Valletta 2018: We are not alone | Rudi Wester

While Valletta gears up to serve as European Capital for Culture in 2018, it’s worth remembering we will be sharing the honour with another city. In this case, the fellow ‘ECoC’ of 2018 will be the “middle sized” city of Leeuwarden. We speak to Rudi Wester, coordinator and international cultural advisor of Leeuwarden 2018, about how the two cities can work hand in hand to ensure 2018 is a culturally enriching year for both parties.

teodor_reljic
Teodor Reljic
23 December 2014, 8:30am
Rudi Wester: “Open up to Europe and take a risk”. Photo by Jonathan Borg
Rudi Wester: “Open up to Europe and take a risk”. Photo by Jonathan Borg
Could you tell a bit about how your collaboration with Valletta 2018 started, and what kind of tangible collaborative projects we can expect from Valletta and Leeuwarden in the near future?

I started visiting Malta at the beginning of 2012. Valletta was already selected as European Capital for Culture by that time, but Leeuwarden was still competing among – far larger! – cities in the Netherlands. Nobody could imagine that we would win, but we ended up securing the title in September 2013. Though we were still just a candidate city at the time, we had already signed a Memorandum of Understanding between Valletta and Leeuwarden in 2012, and we had started to develop some ideas.

So we already had some ideas in the bag by the time we were selected; and there were three main areas in which we chose to collaborate in. In terms of the visual arts, we will be developing the curatorial school established during the Valletta Visual Arts Festival earlier this year. Then there’s the focus of literature and agriculture – as exemplified by events like ‘L-Ikla t-Tajba’ and the ‘poetry for potato’ initiative. The third collaboration will be based on a project we’ve already started in Leewarden – ‘Behind the Front Door’.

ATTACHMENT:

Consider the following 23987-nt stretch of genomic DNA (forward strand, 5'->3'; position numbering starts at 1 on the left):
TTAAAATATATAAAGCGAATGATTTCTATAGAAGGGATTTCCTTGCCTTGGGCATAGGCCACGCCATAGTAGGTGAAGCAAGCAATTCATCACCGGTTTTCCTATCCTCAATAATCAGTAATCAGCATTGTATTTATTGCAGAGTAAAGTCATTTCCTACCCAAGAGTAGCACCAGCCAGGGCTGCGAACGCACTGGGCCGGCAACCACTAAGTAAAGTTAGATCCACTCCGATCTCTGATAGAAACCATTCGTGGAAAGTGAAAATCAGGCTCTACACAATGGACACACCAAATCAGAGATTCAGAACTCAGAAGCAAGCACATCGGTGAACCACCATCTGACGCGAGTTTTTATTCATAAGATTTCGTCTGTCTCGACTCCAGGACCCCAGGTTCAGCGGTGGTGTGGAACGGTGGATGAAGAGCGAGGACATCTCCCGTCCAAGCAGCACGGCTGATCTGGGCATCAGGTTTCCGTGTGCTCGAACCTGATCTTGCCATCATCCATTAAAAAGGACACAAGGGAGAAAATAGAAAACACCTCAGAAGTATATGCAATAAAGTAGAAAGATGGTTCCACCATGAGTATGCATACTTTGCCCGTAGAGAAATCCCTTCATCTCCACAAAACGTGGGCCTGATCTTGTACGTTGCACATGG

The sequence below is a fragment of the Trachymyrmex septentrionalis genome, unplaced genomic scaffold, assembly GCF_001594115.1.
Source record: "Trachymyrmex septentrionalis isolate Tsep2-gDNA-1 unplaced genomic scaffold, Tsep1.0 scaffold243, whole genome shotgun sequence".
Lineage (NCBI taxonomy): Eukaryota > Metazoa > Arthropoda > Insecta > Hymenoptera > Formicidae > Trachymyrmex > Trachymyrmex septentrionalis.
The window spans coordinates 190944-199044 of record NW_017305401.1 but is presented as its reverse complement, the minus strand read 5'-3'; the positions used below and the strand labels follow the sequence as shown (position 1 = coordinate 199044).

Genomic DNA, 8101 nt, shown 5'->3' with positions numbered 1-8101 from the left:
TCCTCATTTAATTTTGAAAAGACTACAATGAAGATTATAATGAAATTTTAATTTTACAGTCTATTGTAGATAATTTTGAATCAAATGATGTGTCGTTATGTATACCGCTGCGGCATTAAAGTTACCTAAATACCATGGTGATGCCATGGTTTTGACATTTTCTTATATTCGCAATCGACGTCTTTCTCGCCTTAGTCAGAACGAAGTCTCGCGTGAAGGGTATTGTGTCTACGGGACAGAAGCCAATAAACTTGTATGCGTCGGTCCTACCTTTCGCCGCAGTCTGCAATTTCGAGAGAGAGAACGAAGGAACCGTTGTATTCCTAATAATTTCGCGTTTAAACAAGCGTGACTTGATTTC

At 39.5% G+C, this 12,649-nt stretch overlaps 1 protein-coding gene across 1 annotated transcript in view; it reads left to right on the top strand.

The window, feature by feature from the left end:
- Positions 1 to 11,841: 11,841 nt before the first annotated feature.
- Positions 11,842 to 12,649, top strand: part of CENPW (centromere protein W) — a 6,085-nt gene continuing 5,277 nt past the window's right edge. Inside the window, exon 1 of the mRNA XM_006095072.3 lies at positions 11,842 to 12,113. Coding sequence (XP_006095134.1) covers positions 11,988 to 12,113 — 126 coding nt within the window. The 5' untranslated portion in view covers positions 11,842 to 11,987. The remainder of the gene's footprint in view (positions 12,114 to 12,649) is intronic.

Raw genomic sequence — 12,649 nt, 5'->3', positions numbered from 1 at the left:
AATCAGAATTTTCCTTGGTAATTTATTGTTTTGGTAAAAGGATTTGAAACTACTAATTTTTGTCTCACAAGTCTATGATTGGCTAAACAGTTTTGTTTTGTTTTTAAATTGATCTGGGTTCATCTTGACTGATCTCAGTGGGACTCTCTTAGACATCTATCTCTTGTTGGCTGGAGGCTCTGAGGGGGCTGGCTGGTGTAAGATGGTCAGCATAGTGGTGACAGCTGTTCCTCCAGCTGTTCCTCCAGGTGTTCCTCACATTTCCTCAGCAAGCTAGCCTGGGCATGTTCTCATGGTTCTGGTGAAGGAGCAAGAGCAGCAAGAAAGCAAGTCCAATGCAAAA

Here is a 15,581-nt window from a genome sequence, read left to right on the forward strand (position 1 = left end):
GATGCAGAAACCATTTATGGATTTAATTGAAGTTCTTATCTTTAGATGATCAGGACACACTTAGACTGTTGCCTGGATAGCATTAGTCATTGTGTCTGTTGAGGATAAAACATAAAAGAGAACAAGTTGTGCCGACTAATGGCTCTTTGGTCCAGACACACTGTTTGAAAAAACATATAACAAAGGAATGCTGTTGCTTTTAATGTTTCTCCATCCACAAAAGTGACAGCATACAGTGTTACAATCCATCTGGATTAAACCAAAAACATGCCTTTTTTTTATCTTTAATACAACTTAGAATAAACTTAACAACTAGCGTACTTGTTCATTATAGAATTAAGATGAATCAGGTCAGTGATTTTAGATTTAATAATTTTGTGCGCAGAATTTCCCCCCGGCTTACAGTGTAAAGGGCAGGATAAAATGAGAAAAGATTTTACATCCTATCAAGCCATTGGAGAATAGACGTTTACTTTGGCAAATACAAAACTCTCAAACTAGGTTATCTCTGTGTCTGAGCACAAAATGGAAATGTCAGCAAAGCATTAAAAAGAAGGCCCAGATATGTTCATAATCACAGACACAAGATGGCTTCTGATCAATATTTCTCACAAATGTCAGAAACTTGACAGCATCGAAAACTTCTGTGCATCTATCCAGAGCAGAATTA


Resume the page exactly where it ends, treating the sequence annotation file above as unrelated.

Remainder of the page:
We will be giving cameras to youths from underprivileged districts and encourage them to document their experience. The idea is to empower these youths by giving them a chance to engage with their urban history. A similar project has been kick-started in Bormla.

You’ve mentioned that Leeuwarden is comparatively smaller to the other candidate cities in the Netherlands. What would you say led to it being chosen?

We focused on three themes: sustainability; the relationship between the countryside and the city; and community and diversity. These themes were historically significant to our region in particular – Friesland – since in the 11th and 12th centuries, the region was mostly based around water in some way or other: shipbuilding, fishing and so on. This fostered a strong sense of community, and the idea that you have to cooperate in order to survive. However, there’s also a dark side to this: the tendency helps to strengthen ties within the community, but also fosters fear of the outsider. So when we presented our bid, we made it a point to emphasise that we intend to open up our community to the rest of Europe.

This is particularly pertinent to our contemporary community, since in Leeuwarden alone you’ll find over a hundred different nationalities: among them Moroccans, Turks, Poles and countless others. We hope to establish a way in which we can improve the relationship between the ‘old’ community and the ‘new’ immigrant communities.